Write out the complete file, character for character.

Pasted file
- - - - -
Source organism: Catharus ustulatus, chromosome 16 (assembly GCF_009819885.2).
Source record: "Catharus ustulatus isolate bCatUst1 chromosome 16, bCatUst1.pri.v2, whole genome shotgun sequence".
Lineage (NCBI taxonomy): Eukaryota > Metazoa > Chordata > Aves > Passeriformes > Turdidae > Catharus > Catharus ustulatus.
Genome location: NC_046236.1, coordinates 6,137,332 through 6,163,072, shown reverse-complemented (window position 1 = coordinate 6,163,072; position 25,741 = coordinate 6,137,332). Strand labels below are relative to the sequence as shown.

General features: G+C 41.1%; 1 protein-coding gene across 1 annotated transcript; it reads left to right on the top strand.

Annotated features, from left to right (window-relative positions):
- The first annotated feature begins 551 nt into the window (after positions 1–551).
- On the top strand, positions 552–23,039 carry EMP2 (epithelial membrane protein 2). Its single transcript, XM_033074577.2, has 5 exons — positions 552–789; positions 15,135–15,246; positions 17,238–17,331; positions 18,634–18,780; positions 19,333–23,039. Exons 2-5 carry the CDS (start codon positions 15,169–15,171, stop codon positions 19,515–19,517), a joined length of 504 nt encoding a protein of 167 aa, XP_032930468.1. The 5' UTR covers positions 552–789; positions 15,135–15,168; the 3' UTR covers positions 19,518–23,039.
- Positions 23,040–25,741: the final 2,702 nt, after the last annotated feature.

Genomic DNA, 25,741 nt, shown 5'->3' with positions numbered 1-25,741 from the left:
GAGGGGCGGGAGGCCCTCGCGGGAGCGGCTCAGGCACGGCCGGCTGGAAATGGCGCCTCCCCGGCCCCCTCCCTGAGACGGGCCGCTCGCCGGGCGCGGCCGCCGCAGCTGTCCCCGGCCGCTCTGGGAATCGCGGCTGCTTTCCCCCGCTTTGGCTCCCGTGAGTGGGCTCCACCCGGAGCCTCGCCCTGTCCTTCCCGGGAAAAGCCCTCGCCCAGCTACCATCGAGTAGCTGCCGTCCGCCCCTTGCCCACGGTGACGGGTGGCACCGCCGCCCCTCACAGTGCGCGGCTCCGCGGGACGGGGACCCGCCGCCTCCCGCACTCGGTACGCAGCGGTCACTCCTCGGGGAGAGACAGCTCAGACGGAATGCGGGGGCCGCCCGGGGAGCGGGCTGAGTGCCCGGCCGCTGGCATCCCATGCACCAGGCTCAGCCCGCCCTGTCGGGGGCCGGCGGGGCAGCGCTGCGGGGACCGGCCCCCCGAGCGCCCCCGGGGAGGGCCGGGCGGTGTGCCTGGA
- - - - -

Source organism: Catharus ustulatus, chromosome 16 (assembly GCF_009819885.2).
Source record: "Catharus ustulatus isolate bCatUst1 chromosome 16, bCatUst1.pri.v2, whole genome shotgun sequence".
Lineage (NCBI taxonomy): Eukaryota > Metazoa > Chordata > Aves > Passeriformes > Turdidae > Catharus > Catharus ustulatus.
Genome location: NC_046236.1, coordinates 6,137,332 through 6,163,072, shown reverse-complemented (window position 1 = coordinate 6,163,072; position 25,741 = coordinate 6,137,332). Strand labels below are relative to the sequence as shown.

General features: G+C 41.1%; 1 protein-coding gene across 1 annotated transcript; it reads left to right on the top strand.

Annotated features, from left to right (window-relative positions):
- The first annotated feature begins 551 nt into the window (after positions 1–551).
- On the top strand, positions 552–23,039 carry EMP2 (epithelial membrane protein 2). Its single transcript, XM_033074577.2, has 5 exons — positions 552–789; positions 15,135–15,246; positions 17,238–17,331; positions 18,634–18,780; positions 19,333–23,039. Exons 2-5 carry the CDS (start codon positions 15,169–15,171, stop codon positions 19,515–19,517), a joined length of 504 nt encoding a protein of 167 aa, XP_032930468.1. The 5' UTR covers positions 552–789; positions 15,135–15,168; the 3' UTR covers positions 19,518–23,039.
- Positions 23,040–25,741: the final 2,702 nt, after the last annotated feature.

Genomic DNA, 25,741 nt, shown 5'->3' with positions numbered 1-25,741 from the left:
GAGGGGCGGGAGGCCCTCGCGGGAGCGGCTCAGGCACGGCCGGCTGGAAATGGCGCCTCCCCGGCCCCCTCCCTGAGACGGGCCGCTCGCCGGGCGCGGCCGCCGCAGCTGTCCCCGGCCGCTCTGGGAATCGCGGCTGCTTTCCCCCGCTTTGGCTCCCGTGAGTGGGCTCCACCCGGAGCCTCGCCCTGTCCTTCCCGGGAAAAGCCCTCGCCCAGCTACCATCGAGTAGCTGCCGTCCGCCCCTTGCCCACGGTGACGGGTGGCACCGCCGCCCCTCACAGTGCGCGGCTCCGCGGGACGGGGACCCGCCGCCTCCCGCACTCGGTACGCAGCGGTCACTCCTCGGGGAGAGACAGCTCAGACGGAATGCGGGGGCCGCCCGGGGAGCGGGCTGAGTGCCCGGCCGCTGGCATCCCATGCACCAGGCTCAGCCCGCCCTGTCGGGGGCCGGCGGGGCAGCGCTGCGGGGACCGGCCCCCCGAGCGCCCCCGGGGAGGGCCGGGCGGTGTGCCTGGA